Who is NASCAR’s greatest? Richard Petty? Dale Earnhardt? Jimmie Johnson?


After Jimmie Johnson’s record-tying seventh NASCAR Sprint Cup championship, the question is who is the sport’s greatest driver – Richard Petty, Dale Earnhardt or Johnson?

Of course that is if you go solely by championships and each won seven. There will be those who bring up David Pearson’s name. Pearson won three titles in four seasons he ran nearly the full schedule. Many years, he ran no more than two-thirds of a season.

Naturally, the focus is on Johnson, Petty and Earnhardt because of their titles.

Four-time champion Jeff Gordon provides his answer this way:

I was driving the same race cars for the same team as Jimmie and getting beat by Jimmie,’’ Gordon said after Sunday’s season finale at Homestead-Miami Speedway. “To me, he’s the best I’ve ever seen. I saw Earnhardt do some extraordinary things. I never got to race against Richard in his prime.

“I got to see Dale do some amazing things. To me, I feel like our cars and our teams, we could compete with (Earnhardt) and beat him at certain tracks. On the superspeedways, I felt like he was unstoppable, but Jimmie, he’s just a complete package, the team is a complete package. They’re the best I’ve ever seen.’’

Dale Earnhardt Jr., son of a seven-time champ, viewed the issue this way:

“It’s pretty impressive. I don’t know if we’ll ever see anybody win seven because it just gets harder. The competition is so tough and fate is such a big role-player in the way the format is, but Jimmie did it. The circumstances are so challenging for him compared to Richard and my father. There were challenges for those guys as well, but this environment today is most competitive.’’

Earnhardt also made the point that had their careers overlapped more, the three would not have won so many titles.

“I’m impressed that (Johnson) won seven championships under the competition that he’s faced,’’ Earnhardt said. “He faced more competition than my dad did, more than Richard did.

“I think that if you put all three of them in any era, they all can counter each other. If dad races with Jimmie, Jimmie doesn’t win seven. If Jimmie races with dad, dad doesn’t win seven championships.

“I think talent-wise it’s impossible to measure one against the other. We ought to put them all on a pedestal with a few others up there like Cale (Yarborough) and David Pearson and guys like that. The most impressive thing, I think, is Jimmie can hang his hat on he did it the hard way.’’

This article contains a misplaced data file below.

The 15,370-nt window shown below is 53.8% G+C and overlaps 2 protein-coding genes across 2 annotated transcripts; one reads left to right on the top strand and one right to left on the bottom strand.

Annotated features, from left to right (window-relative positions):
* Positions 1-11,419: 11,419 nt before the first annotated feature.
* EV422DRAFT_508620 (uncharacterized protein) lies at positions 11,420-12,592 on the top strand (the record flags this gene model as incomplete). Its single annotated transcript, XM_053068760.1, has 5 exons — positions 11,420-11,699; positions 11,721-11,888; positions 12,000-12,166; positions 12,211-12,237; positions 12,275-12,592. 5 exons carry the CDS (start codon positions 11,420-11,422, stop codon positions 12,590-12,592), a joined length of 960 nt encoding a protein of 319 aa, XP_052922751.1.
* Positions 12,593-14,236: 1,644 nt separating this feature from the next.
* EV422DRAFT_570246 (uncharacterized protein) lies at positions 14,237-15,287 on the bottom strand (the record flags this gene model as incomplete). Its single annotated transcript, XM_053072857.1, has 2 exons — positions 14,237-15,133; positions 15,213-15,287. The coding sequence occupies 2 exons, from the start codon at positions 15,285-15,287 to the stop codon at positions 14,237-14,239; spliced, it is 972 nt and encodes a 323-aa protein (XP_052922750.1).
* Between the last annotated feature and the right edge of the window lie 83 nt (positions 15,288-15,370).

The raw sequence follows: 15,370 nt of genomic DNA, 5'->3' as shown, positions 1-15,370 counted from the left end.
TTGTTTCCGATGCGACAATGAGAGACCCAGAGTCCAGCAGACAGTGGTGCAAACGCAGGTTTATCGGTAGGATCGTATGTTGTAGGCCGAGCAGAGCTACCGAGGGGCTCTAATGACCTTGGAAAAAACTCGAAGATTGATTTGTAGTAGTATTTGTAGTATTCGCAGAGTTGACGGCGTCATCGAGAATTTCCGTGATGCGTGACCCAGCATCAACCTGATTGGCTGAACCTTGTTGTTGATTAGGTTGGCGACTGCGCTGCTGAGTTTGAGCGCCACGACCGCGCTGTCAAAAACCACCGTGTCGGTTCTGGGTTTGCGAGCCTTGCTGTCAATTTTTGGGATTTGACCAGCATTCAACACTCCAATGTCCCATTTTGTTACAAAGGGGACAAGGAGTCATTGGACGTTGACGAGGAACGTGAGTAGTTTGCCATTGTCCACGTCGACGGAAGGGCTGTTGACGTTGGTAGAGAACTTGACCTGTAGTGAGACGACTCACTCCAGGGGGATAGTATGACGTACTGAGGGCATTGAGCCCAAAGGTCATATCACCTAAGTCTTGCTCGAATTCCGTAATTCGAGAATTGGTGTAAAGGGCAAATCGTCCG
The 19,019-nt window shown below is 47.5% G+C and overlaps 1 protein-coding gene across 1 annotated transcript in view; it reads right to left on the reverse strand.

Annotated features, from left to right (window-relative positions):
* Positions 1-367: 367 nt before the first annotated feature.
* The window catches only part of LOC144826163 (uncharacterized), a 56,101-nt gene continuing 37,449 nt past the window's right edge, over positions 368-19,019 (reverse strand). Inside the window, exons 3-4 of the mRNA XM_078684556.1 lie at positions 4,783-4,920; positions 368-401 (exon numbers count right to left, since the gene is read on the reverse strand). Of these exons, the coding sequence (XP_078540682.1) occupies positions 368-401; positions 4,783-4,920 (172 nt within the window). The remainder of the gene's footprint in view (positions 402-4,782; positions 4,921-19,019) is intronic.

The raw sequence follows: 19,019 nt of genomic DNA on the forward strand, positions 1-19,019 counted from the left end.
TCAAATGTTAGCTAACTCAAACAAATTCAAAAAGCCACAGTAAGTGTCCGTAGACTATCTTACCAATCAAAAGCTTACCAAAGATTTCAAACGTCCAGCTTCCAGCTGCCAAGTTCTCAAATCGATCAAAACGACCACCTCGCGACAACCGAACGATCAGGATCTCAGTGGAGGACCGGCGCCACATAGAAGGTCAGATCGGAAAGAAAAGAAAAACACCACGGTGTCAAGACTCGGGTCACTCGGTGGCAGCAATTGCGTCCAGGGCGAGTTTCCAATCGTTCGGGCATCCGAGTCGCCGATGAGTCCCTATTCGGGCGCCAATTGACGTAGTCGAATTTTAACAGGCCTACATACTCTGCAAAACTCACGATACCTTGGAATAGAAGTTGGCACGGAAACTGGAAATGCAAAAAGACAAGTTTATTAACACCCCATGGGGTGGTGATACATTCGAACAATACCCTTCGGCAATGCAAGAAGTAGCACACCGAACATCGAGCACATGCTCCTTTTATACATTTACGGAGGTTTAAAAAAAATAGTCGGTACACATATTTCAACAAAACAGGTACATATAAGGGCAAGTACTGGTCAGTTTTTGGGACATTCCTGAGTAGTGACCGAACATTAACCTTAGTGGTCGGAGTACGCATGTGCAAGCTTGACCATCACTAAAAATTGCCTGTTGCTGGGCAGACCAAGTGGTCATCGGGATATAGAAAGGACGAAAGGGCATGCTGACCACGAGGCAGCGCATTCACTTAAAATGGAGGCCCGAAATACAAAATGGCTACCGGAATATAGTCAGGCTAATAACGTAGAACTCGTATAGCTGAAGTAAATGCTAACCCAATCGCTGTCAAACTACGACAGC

NASCAR America: NASCAR’s stars hit the track for the ‘Little 600’ (video)

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Like more than three dozen of his NASCAR Cup counterparts, Joey Logano is gearing up for the longest race of the year, Sunday’s Coca-Cola 600 at Charlotte Motor Speedway.

To warm up, Logano, NASCAR Xfinity Series driver Darrell Wallace Jr. and other NASCAR drivers headed to the GoPro Motorplex in North Carolina for the “Little 600.”

Check out how they fared in the above video that was on Thursday’s edition of NASCAR America.


Coca-Cola 600 starting lineup

Photo by Sarah Crabill/Getty Images
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CONCORD, N.C. — Kevin Harvick will start on the pole for Sunday’s Coca-Cola 600, marking the second consecutive race at Charlotte Motor Speedway he has led the field to the green flag.

Harvick, a two-time Coke 600 winner, earned the top starting spot Thursday night with a lap of 193.424 mph in his Ford. He’ll be joined on the front row by Kyle Busch, who won last weekend’s All-Star Race.

Chase Elliott starts third and is followed by Matt Kenseth and rookie Erik Jones.

Points leader Kyle Larson will start 39th in the 40-car field after not making a qualifying attempt. He hit the wall in practice and then his team couldn’t get through qualifying inspection until one minute remained in the opening round of the session. The team was unable to get Larson out of the garage in time to make an attempt.

Click here for Coca-Cola 600 starting lineup

Slugger Labbe: How do crew chiefs prepare for grueling Coca-Cola 600? (video)

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Veteran crew chief Slugger Labbe stopped by the NASCAR America studio in Charlotte on Thursday.

Labbe gave his perspective on how NASCAR Cup crew chiefs will prepare for Sunday’s Coca-Cola 600. While the race length will be the same as it has been for decades, one significant change will have crew chiefs developing strategy that they’ve never had to deal with in the 600, namely, four different race stages.

Labbe also gave his take on the positives and negatives of the Laser Inspection Station for both pre- and post-race inspections.

Check out the above video.

NASCAR: Remembering Martin Truex Jr.’s dominating 2016 Coca-Cola 600 win

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In one of the most dominating performances in NASCAR history, Martin Truex Jr. turned last year’s Coca-Cola 600 into a runaway one-man show, leading the field for 392 of 400 laps.

Thursday’s edition of NASCAR America took a look back at Truex’s record-setting win.

Check out the video above.